Financial crimes come in all shapes and sizes,
from politicians siphoning off state wealth and officials taking bungs to terrorists buying arms and gangs laundering drug profits.
A common element is the use of shell companies, partnerships or foundations to hide the identities of those moving dirty money.
Such brass-plate entities, whose ownership is typically hard if not impossible to trace,
were at the heart of the theft from 1MDB, a Malaysian state fund, and a $230bn money-rinsing scandal at Danske Bank.
They have been dubbed the "getaway cars" of financial crime.
NGOs such as Global Witness and Transparency International have long highlighted shells' pernicious role,
picking up support from government investigators sick of trails going cold.
Their biggest success was to persuade Britain, in 2016, to become the first G20 country to set up a public register of company owners.
The rest of the European Union is set to follow once a new money-laundering directive takes effect. That leaves plenty of gaps.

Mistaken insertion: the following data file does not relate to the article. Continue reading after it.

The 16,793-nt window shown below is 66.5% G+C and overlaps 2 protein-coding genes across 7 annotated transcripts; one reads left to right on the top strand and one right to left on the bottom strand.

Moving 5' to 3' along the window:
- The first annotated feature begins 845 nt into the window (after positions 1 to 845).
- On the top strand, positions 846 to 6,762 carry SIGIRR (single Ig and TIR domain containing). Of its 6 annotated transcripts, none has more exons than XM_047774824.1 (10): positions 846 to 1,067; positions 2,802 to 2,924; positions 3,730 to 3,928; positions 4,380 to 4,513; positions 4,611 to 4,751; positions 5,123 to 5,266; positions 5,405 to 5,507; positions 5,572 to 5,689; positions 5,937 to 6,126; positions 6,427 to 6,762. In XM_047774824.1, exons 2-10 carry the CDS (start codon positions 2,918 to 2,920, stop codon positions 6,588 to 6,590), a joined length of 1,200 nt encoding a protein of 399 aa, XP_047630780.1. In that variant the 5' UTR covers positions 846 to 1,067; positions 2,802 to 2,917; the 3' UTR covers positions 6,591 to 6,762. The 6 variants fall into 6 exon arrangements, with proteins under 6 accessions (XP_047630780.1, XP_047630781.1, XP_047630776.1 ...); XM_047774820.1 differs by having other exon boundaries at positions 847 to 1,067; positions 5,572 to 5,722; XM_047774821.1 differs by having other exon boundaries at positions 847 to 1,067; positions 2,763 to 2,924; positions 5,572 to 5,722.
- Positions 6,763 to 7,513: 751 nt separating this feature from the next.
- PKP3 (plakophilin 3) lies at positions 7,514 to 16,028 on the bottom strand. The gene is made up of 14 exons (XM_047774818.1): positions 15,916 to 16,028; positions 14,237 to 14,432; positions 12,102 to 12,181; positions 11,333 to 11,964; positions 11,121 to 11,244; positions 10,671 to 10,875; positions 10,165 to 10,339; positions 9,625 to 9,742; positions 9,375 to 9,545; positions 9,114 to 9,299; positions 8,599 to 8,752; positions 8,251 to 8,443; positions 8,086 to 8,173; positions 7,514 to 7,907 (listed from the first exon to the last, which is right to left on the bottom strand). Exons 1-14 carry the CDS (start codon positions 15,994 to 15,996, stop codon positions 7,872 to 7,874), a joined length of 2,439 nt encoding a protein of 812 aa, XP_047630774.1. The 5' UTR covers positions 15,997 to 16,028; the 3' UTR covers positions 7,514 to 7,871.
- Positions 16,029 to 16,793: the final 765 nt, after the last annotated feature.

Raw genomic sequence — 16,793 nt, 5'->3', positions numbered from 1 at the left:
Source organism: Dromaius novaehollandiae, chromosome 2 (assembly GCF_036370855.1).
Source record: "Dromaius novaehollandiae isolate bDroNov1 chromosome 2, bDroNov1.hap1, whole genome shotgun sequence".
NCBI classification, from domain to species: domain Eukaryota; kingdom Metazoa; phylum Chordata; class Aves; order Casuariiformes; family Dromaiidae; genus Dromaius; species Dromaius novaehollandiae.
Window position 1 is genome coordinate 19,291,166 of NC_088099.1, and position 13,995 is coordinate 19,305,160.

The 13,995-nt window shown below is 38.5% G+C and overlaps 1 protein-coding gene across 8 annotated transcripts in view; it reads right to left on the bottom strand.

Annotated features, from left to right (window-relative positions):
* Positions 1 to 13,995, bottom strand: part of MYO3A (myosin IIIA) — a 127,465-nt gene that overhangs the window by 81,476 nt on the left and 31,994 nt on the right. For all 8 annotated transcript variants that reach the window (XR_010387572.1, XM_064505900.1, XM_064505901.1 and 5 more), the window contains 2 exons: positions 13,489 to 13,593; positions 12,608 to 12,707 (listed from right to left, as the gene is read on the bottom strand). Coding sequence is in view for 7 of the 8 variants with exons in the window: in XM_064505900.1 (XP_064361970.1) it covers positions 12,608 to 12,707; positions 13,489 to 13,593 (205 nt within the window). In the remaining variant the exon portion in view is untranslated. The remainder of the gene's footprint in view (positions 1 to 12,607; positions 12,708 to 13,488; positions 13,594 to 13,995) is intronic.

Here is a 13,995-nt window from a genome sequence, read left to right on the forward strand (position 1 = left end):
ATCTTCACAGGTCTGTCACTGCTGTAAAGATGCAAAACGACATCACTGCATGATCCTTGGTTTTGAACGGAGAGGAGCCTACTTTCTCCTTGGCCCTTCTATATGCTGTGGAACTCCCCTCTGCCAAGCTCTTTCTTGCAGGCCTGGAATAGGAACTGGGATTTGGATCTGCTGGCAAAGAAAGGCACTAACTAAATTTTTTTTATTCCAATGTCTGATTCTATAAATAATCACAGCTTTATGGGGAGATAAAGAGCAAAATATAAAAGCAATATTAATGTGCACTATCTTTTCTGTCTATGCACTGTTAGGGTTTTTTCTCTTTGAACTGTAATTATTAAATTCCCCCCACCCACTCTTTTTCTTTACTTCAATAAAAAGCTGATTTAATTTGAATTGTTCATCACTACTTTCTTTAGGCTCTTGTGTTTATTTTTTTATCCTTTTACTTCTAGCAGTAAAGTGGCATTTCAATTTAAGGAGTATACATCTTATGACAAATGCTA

But two of the biggest, Britain's offshore territories and America, are also moving in the direction of ditching secrecy
Earlier this month Britain's three Crown Dependencies—Jersey, Guernsey and the Isle of Man—
issued a surprise joint statement pledging to table legislation to introduce public registers by 2023.
They had long insisted that efforts by British MPs to force such a move could trigger a constitutional crisis.
But the growing clout of the transparency movement persuaded them to jump rather than wait to be pushed.
Were three of the biggest offshore financial centres to end secrecy,
it would make it harder for others—including Britain's Caribbean territories,
such as the British Virgin Islands and the Cayman Islands—to keep owners in the shadows.
But campaigners' optimism is tinged with caution.
The Crown Dependencies envisage a staged implementation, with access first for police,
then for financial firms doing due diligence, and only later for everyone else. Some fear a ruse to buy time.